I am increasingly amazed by what wonderful living conditions (most) humans in the United States live in. At what other time in history could you be perusing the local shops, hear a man cough 20 feet away and instantly put a magic slimy goo on your hands to prevent getting whatever it is that he is spewing? To the Ancients of 500 years ago, liquid hand sanitizer is essentially black magic. You rub your hands together and, voila! you are protected from (once again, most) bacteria and illnesses.

Protein Bars. Oh how I love protein bars! They come with chocolate in them, yet they still aren't considered a candy bar (at least not by me, anyway)! Anywhere you are, just unwrap and enjoy the energy boost. You can pack a hundred and they would probably sustain you up Mt. Everest. It's brilliant. I embrace the day that we all eat little flavorful pills like in The Jetsons. Protein bars will do for now.

It's true that you turn into what you are most afraid of. In my case, that is a person who cannot function until she's had her morning cup of coffee. Most mornings, I find it very tedious to fill up the water, throw out the old grounds and refill with new before pushing the little button and waiting for the pot to fill up. But when I really think about it, the coffeepot is another little bit of magic for our time. How much more grumpy would I be if I had to start a fire, go down to the river for water, and then grind my own beans before enjoying a cup of joe?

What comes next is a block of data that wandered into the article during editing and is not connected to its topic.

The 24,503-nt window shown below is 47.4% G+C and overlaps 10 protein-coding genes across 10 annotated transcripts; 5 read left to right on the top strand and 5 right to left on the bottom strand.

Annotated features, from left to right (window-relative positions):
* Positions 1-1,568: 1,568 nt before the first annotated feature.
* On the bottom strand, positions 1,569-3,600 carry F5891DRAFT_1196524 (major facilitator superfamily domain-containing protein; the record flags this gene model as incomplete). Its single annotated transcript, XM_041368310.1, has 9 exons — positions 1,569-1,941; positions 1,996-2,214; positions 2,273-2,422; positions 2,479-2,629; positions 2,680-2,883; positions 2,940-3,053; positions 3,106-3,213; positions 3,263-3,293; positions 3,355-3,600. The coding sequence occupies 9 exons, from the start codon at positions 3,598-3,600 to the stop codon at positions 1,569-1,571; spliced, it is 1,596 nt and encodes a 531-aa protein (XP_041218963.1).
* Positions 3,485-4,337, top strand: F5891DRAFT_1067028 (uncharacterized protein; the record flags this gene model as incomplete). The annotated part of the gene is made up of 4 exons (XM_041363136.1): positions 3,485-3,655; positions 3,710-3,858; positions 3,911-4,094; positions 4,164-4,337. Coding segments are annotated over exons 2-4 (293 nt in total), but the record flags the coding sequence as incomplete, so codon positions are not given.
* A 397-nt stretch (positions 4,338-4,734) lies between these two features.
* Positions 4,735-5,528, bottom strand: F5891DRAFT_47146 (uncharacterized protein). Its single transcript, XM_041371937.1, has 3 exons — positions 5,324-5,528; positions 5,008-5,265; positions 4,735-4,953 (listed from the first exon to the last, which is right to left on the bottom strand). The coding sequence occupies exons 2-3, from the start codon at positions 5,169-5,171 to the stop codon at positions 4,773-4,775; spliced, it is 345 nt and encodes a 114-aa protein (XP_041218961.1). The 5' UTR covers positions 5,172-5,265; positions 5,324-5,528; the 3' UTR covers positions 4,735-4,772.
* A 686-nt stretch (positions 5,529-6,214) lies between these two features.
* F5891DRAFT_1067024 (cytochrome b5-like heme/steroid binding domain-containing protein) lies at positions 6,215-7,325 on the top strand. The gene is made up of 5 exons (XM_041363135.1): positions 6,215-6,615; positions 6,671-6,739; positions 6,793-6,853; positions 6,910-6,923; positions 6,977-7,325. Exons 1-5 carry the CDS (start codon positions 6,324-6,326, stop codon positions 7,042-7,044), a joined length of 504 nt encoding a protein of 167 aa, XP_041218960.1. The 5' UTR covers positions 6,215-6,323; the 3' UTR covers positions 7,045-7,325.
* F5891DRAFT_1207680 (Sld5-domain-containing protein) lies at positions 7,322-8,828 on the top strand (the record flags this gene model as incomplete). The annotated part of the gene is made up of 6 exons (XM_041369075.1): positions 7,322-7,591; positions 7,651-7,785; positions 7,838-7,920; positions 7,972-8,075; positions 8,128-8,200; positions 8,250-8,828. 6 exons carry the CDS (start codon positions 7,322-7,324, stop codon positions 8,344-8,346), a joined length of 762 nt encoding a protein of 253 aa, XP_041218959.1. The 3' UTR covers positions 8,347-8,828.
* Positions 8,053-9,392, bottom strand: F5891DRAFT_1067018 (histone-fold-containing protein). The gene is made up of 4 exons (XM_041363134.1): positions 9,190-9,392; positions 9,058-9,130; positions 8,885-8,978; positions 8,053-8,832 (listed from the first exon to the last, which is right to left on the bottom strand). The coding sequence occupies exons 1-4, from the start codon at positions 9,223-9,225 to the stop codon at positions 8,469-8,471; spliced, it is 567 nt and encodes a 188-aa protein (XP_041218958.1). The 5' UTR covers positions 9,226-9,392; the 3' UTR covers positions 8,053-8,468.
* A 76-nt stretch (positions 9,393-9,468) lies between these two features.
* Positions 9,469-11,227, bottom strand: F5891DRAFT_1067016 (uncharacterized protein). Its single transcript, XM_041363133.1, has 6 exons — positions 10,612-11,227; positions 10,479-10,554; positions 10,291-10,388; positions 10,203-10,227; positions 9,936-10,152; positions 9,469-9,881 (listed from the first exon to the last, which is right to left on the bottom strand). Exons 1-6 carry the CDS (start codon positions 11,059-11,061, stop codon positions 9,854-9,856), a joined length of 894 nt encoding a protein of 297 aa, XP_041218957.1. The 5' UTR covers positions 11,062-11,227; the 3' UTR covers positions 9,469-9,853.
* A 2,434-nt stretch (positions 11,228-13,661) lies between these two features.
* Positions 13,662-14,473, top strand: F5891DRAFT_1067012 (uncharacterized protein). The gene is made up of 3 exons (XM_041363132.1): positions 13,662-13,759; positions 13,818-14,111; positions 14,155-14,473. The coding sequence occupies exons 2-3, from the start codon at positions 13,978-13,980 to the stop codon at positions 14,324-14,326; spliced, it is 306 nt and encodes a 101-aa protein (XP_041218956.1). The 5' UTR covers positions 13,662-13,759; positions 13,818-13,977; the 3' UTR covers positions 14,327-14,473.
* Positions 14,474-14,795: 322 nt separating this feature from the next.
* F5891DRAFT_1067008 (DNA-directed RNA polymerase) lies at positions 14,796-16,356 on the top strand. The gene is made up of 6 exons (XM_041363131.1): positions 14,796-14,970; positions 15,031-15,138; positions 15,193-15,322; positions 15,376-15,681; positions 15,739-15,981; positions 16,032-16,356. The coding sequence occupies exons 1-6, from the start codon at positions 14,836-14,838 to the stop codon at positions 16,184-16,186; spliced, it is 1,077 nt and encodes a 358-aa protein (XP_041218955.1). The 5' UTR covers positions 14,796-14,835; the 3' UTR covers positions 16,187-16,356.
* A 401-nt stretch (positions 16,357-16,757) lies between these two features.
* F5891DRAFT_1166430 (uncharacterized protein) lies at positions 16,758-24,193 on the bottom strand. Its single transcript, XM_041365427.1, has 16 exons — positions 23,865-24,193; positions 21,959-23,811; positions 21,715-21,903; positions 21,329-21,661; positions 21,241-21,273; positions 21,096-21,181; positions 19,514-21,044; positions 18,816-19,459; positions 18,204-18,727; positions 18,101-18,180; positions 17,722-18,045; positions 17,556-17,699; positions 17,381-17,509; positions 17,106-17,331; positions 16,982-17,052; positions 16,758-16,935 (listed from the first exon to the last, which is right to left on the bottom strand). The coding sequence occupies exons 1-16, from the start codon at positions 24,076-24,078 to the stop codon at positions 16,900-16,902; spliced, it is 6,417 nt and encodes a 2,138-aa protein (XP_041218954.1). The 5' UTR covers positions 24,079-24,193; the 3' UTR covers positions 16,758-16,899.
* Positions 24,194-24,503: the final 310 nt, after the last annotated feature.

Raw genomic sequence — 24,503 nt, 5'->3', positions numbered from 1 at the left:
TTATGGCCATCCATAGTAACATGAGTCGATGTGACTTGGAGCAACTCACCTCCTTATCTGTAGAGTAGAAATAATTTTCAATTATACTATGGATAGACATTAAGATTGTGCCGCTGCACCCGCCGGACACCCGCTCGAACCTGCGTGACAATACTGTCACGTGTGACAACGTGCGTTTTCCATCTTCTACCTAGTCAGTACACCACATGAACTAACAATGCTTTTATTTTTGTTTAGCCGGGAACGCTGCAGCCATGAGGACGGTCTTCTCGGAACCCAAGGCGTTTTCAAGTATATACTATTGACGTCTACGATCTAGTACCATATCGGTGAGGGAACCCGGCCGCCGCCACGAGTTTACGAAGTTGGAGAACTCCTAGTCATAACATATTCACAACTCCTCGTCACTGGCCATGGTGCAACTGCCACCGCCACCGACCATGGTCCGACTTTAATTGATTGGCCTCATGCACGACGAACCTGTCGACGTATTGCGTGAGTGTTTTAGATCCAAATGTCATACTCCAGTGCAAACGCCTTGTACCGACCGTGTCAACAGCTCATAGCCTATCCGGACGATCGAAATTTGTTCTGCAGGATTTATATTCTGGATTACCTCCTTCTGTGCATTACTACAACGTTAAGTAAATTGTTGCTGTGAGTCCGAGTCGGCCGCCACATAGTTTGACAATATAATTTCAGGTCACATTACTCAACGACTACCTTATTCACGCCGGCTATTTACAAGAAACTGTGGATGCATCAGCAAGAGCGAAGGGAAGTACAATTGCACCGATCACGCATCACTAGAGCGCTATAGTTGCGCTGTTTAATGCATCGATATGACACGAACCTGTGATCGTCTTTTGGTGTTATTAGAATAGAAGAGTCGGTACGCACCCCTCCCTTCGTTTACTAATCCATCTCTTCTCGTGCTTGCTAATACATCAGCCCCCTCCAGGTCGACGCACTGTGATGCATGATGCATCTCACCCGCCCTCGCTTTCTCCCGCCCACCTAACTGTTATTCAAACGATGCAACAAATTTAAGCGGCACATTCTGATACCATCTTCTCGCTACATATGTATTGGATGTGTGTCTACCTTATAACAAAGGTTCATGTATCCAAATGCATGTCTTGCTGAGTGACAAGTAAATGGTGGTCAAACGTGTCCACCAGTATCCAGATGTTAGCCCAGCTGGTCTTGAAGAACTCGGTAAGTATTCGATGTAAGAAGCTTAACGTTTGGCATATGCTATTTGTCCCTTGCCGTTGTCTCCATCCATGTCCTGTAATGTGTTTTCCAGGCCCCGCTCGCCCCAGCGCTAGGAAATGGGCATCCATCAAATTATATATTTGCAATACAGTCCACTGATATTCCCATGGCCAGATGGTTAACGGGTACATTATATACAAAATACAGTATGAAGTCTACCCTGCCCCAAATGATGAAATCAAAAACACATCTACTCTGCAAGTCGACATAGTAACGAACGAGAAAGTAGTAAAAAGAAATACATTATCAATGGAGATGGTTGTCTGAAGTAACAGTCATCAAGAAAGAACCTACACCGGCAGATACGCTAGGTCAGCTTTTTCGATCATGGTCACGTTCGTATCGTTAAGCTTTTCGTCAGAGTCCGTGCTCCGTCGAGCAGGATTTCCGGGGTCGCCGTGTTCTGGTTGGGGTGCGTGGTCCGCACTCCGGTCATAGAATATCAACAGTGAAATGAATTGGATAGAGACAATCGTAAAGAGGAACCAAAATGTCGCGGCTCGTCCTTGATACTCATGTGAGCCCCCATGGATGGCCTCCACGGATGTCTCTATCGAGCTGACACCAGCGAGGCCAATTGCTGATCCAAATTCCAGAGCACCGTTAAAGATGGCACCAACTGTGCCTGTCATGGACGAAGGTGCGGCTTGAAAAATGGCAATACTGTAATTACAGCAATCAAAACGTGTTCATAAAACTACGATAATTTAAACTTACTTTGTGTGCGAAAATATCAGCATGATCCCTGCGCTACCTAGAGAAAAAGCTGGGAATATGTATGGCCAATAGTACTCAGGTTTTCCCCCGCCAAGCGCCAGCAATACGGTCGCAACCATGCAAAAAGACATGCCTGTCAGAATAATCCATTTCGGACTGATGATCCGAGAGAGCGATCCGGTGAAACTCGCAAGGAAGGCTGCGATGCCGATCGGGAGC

Finally, I wonder how ancients got rid of their trash. Did they have trash collection 500 years ago (Bring out your dead!)? And if they did, could it possibly have been any easier than what we enjoy now? Drop the bag in the can, push it to the curb and forget about it. Of course, I only forget about it until I read an article about how much we pollute, but still, pretty darn easy.

There you have it. This Thanksgiving I am thankful for hand sanitizer, protein bars, coffeepots and trash men. And a multitude of other modern magic that makes my life simpler. Thank you.

Thursday, November 12, 2009

Just Be

Have you ever tried to meditate?

You sit there, free your mind of all thoughts and "Just Be."

I've always been the type of person that thought I was doing something wrong when I meditate. If I could just lock in on the right mantra, I was sure I could stop all the thoughts whizzing through my head long enough to get to the perfect "Be" state.

Now I realize that it's okay to let your mind wander while meditating; it's supposed to be unstructured play time for your mind. A pure thought-less meditative state is really just icing on the cake. However, it still bugs me. I think the reason I have a deep obsession with sleep isn't because I'm tired, it's because I crave the ability to be out of control of my brain.